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Delaware’s proposed audit regulations raise many questions

Posted By Administration, Thursday, May 4, 2017

Earlier this spring, the Delaware secretary of finance, in consultation with the secretary of state, published a proposed Department of Finance Abandoned or Unclaimed Property Reporting Examination Manual, as required by S.B. 13. The proposed regulations provide some clarity regarding the finance department’s approach to administration and enforcement of the law. However, they also raise noteworthy questions regarding language that may contradict S.B. 13, exceed the department’s authority and fail to clarify murky language in the statute.

 

Noteworthy issues include:

 

Foreign property: S.B. 13 indicates that Delaware has jurisdiction over unclaimed property if the jurisdiction with primary authority has no unclaimed property law. The proposed regulations, however, addresses only states, but not other countries that have the authority to escheat.

 

Stored value and gift card maximum cost: The proposed regulation would dramatically increase the amount reportable with respect to unredeemed gift cards and other stored value cards to the issuer’s “cost of goods sold [reflected on its federal income tax return for the year] plus total deductions less charitable contributions, depreciation and depletion.” This interpretation expands the amount reportable by an issuer far beyond the cost to the issuer of the merchandise, goods or services represented by the card, in violation of the statutory language.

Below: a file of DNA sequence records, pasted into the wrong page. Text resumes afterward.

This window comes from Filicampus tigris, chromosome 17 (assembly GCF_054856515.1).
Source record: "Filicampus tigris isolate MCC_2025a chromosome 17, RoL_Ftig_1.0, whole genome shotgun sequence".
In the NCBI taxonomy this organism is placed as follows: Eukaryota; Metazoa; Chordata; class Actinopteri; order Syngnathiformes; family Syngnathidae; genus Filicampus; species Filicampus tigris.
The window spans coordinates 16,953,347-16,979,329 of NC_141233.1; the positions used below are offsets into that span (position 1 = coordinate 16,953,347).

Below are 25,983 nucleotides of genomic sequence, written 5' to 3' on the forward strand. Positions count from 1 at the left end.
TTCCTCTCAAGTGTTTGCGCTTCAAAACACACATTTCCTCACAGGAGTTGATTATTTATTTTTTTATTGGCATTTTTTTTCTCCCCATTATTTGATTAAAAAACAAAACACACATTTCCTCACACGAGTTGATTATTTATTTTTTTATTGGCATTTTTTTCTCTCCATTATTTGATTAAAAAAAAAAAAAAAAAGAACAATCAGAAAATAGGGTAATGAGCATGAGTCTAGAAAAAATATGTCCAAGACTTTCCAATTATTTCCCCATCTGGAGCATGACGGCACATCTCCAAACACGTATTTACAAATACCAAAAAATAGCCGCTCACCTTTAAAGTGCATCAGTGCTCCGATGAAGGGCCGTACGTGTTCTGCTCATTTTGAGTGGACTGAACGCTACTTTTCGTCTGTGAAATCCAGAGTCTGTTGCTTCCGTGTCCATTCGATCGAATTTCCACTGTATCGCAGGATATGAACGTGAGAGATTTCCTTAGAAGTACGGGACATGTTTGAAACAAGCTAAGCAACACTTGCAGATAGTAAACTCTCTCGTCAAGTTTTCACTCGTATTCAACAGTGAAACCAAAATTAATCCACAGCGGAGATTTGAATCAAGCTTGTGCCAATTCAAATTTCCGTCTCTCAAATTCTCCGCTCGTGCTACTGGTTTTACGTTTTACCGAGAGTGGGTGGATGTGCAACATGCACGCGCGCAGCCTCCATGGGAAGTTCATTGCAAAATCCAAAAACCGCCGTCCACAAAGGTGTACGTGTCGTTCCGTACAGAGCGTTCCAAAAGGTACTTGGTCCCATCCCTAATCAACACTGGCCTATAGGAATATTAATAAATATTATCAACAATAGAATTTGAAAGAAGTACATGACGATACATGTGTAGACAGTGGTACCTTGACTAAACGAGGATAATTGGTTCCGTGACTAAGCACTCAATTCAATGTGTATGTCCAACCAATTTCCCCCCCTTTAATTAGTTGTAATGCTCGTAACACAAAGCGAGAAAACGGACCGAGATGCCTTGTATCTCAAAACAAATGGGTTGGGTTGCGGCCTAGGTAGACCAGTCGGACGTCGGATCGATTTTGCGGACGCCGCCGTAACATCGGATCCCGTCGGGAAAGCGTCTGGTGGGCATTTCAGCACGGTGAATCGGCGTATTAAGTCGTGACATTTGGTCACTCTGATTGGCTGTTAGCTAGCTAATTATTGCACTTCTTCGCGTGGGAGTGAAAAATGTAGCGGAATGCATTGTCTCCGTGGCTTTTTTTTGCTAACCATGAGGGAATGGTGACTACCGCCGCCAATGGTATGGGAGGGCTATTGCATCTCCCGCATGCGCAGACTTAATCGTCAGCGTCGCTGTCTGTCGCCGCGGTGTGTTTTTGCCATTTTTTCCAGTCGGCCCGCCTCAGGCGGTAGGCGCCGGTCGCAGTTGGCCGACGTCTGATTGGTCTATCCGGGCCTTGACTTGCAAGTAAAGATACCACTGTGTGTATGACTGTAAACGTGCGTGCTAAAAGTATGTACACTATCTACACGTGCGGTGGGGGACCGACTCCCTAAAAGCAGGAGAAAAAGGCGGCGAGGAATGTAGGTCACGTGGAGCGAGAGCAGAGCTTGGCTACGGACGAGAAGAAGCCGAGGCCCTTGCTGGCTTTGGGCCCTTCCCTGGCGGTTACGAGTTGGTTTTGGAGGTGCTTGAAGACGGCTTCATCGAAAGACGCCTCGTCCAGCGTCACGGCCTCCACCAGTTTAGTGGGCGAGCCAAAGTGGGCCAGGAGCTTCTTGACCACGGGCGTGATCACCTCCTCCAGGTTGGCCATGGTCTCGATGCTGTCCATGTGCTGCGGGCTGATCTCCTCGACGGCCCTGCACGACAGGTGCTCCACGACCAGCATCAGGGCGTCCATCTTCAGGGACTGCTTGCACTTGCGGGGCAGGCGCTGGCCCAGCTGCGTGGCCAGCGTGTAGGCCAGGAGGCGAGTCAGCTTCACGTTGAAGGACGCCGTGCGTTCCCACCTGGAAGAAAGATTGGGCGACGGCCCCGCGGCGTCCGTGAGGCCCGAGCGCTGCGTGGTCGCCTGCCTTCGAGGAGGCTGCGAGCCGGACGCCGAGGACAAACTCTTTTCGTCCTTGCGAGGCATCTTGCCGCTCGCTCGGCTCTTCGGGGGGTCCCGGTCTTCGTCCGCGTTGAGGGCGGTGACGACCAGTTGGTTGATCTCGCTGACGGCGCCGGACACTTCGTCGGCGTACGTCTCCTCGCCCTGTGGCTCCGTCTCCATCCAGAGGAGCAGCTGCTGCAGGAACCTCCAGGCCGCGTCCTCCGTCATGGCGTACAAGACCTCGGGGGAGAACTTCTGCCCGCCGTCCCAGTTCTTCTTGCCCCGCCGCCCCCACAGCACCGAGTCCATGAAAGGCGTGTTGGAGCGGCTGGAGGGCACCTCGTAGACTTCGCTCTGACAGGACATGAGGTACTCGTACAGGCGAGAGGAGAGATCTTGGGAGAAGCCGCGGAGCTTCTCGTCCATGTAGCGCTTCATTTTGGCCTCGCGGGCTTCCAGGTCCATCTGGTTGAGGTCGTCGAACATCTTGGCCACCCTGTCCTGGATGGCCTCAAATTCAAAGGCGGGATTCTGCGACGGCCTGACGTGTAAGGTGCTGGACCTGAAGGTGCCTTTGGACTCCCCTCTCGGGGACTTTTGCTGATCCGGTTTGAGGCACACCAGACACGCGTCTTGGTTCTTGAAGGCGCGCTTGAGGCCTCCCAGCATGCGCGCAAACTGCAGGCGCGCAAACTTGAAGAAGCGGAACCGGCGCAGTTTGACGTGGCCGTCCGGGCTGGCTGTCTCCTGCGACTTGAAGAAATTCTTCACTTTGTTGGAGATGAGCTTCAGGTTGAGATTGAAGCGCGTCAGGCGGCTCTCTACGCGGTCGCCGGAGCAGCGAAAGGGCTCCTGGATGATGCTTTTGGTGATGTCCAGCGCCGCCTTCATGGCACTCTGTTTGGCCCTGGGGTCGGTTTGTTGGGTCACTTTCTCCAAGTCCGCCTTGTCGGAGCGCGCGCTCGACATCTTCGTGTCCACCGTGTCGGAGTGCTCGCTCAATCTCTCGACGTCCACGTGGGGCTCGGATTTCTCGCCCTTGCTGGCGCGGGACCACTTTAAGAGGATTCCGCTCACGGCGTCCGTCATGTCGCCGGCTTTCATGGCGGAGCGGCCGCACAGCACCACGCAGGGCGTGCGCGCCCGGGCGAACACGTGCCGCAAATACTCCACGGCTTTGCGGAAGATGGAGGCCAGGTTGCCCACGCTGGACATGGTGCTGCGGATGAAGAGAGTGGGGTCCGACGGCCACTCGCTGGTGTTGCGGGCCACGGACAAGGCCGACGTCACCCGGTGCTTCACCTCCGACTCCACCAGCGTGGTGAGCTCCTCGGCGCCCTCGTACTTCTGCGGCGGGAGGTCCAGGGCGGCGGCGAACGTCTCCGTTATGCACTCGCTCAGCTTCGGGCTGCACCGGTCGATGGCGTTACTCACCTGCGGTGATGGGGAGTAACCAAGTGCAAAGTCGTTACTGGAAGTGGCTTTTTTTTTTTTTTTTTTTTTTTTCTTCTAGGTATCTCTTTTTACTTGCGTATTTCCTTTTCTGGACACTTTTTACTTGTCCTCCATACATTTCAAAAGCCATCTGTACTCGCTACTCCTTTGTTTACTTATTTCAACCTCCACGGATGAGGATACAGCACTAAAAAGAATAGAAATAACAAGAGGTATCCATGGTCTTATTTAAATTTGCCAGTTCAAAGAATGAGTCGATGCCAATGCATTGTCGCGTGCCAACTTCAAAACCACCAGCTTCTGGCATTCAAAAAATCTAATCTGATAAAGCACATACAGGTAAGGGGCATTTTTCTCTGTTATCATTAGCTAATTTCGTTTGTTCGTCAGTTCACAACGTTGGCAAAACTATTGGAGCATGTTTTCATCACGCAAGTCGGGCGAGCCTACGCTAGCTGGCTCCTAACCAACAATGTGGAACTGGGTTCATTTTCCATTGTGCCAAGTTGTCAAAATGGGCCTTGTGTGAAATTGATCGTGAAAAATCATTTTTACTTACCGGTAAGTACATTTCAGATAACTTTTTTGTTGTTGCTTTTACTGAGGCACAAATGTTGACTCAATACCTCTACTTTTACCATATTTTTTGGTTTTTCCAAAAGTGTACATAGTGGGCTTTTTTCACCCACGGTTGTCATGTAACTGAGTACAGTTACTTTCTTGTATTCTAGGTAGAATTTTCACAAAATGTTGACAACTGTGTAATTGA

Record retention: Language in the proposed regulations requires holders to retain records not only for property reported to Delaware, but also for property not reported. This requirement exceeds the record retention requirements set forth in the Delaware Code.

 

Examination scope: The scope of examination in the proposed regulations allows the state to begin an examination without having identified the specific entities under audit and provided notice to those entities. The Fourth Amendment prohibits such “fishing expeditions” for the purpose of identifying whether or not a company may be a proper target for audit.

 

In addition, Delaware law allows the state to examine the records of a purported holder “upon reasonable notice.” Once notice is given, the statute authorizes examination of the holder’s own records, and may even extend to certain records in the possession of a third party or an affiliate. However, the proposed regulations attempt to expand that authority by deeming all entities “related” to the holder as under examination themselves, without the required, reasonable notice.